The size of the system depends on the size of the cylinder. Cylinders exist in various sizes (2.7 kg, 6 kg, 12 kg, 16 kg). A survey in 20 countries showed that low-income countries households mainly use cylinders smaller than 6 kg. The majority of currently available LPG cylinders are larger (up to 47.5 kg), which proves problematic for low-income households both in the acquisition as well as the recharge of LPG.[5]

►Find more info on advantages and disadvantages of LPG stoves here.

Source / Production of LPG

Generally, LPG either comes directly from gas wells, or as a by-product of the fossil fuels industry, where it is separated from raw oil or raw gas, thus through gas and/or oil extraction, as well as oil and/or gas refinery[1][2]. The global LPG stocks can be divided as: 55%, produced as accompanying products from oil and gas extraction, and 45% as by-products of the refinery processes[1]. LPG is then delivered from supply points in its liquefied form to storage facilities where it is either stored in refrigerated form or in pressurized one[1]. For more information about the production process, read this article on energypedia.

Fuel Availability

LPG exists in abundance and its annual production has been increasing by 3-4% per year worldwide, which led to the consistent excess of LPG’s availability over consumption[4].

Global LPG production by region 2004-2014
Global LPG production by region 2004-2014

LPG is produced mainly in North-America, the Middle-East and the Asia-Pacific regions, and its production is expected to even expand further[4].

  • Access to this clean burning fuel type (LPG) is increasing in the developing world, primarily in urban areas[6]
  • In rural areas, LPG supply can be unreliable, if accessible at all[5]
  • Less wealthier households tend to use LPG as a minor part of their energy mix especially in situations when smaller food amounts need to be heated fast (e.g. breakfast)[5]
  • Important feature of LPG stoves: The stove’s efficiency is about 55-60%, which is much higher than that of many other stoves[7]

Price Range

In urban and peri-urban settings in Sub-Saharan Africa, where cooking fuels are mainly purchased, LPG has proven that it does not cost more than kerosene, wood fuel, biomass pellets and charcoal[4]. However, the upfront cost of LPG equipment and the cost of regular refilling of cylinders could be problematic for low-income households[4].

Since, solid fuels and kerosene can be purchased on a daily basis in a small quantity, while LPG requires a cylinder refill (11-15 kg) every few weeks; LPG could be perceived to be more costly for households. Countries such as Indonesia have also introduced small cylinders to make it less expensive for a refill for poor households[4]. IF LPG is introduced in small cylinders, the overall cost of using LPG will not change but its use may increase as it will be more affordable to poorer households[8].

LPG prices differ from one country/region to another, also from certain time to another even within the same country/region.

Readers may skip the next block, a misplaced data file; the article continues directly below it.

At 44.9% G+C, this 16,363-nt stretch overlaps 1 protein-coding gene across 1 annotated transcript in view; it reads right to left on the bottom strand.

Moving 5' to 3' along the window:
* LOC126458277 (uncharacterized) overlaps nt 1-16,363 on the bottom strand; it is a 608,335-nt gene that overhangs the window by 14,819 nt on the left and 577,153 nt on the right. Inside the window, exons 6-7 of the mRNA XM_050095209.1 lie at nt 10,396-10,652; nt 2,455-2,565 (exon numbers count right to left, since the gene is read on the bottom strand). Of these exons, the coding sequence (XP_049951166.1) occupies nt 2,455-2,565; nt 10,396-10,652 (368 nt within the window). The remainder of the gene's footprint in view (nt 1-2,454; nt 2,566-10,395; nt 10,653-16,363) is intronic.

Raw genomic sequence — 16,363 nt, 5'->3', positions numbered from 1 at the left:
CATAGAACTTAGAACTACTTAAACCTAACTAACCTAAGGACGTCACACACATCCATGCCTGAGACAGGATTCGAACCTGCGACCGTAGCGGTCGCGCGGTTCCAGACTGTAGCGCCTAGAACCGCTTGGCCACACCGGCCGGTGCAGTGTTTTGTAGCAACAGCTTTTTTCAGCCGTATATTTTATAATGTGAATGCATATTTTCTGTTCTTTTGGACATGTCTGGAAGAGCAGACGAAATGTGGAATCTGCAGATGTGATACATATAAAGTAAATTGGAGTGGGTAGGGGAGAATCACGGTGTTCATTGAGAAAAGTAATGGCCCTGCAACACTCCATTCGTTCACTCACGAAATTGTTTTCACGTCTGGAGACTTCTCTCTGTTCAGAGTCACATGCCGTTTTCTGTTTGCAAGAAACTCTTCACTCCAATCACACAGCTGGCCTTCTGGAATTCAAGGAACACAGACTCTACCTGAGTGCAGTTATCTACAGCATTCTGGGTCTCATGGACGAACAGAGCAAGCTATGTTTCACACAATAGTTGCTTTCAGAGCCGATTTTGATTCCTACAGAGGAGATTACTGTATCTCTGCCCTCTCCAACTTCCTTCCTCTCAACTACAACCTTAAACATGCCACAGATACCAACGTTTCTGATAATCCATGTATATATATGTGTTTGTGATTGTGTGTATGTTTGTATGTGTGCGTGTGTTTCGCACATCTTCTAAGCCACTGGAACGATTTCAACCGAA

This publication states that the prices of 6kg LGP cylinder in Kenya is between 650-1000 KSh and a 13 kg is 1400-2000 KSh[9]. Based on the 2016 report from the GACC, the average cost of LPG for different countries in 2013 is shown below[8].

China USD 195.96/year
India USD 84.41/year
Bangladesh USD 489.02/year
Guatemala USD 256.57/year
Nigeria USD 155.87/year
Kenya USD 847.37/year
Ghana USD 193.46 /year
Uganda USD 333.75/year

According to of LPG 2012-05-08.pdf this presentation from 2012, the average cost of an LPG stove is USD 20-50 and there is a cylinder deposit fee of USD 20-40. The cost of 14.2 kg LPG cylinder in Nepal in 2019 is NPR 1375.[10]

The image also gives a snapshot of residential LPG price in 2012.

Residential LPG price in 2012
  • The price of LPG is affected by taxes, subsidies and market distribution costs[5]
  • LPG stoves cost around USD 30-100 , which is a barrier for many households[7]
  • In Nigeria for example, a competitive kerosene-based cooking system is 83% cheaper[11]

Applicability / which cooking needs are covered with it

LPG consumption is mainly on household level with 49%, followed by its usage in the petrochemical industry with 21.6% and by other industrial uses with 11.8%[1].

LPG is commonly used as cooking fuel by middle to high income households in developing countries[1]. It is used for quick cooking, such as heating water and frying[2]. However, you cannot bake any food using LPG.

LPG stoves are very efficient and are easy to light. They are known to heat quickly, which benefits the users in terms of time saving by faster cooking[4]. For example, in Sri Lanka, due to usage of LPG cookstoves, there was an estimated to be 2-3 hours cooking time saving per day[5][4]. However, LPG have open flames which require airflow to maintain the flames. This airflows also results in heat loss, therefore limiting the effiiciency of cooking. Open fire also includes the danger of fire and burns[9].

The cooks can also easily control the heat with the LPG stoves .

Contribution or Conflicts with SDGs

LPG provides efficient, controllable energy that is easy to transport & store (SDG7)[12].A switch to LPG as a cooking fuel can also result in a significant reduced amount of indoor air pollution[2]. It has the ability to reduce health-adverse exposures by more than 90% compared to traditional stoves, consequently it is directly connected to both SDG3 (good health) and SDG7 (access to energy)[2]. Switching to LPG also impacts the climate (SDG 13), since LPG substantially reduces several pollutants, such as: Sulphur oxide (SOx), nitrous oxide (NOx) and particulate matter. In addition, households, which use charcoal for cooking, produce 5 to 16 times more greenhouse gases per one meal, than those using LPG for the same purpose[2]. Furthermore, less CO2 amounts are emitted when using LPG than those released by burning coal, heating oil or petrol, no black carbon is emitted. LPG is as clean as natural gas, and it releases less pollutants than any other fuel except electricity, thus affecting positively SDG 3 and SDG 13[5][2].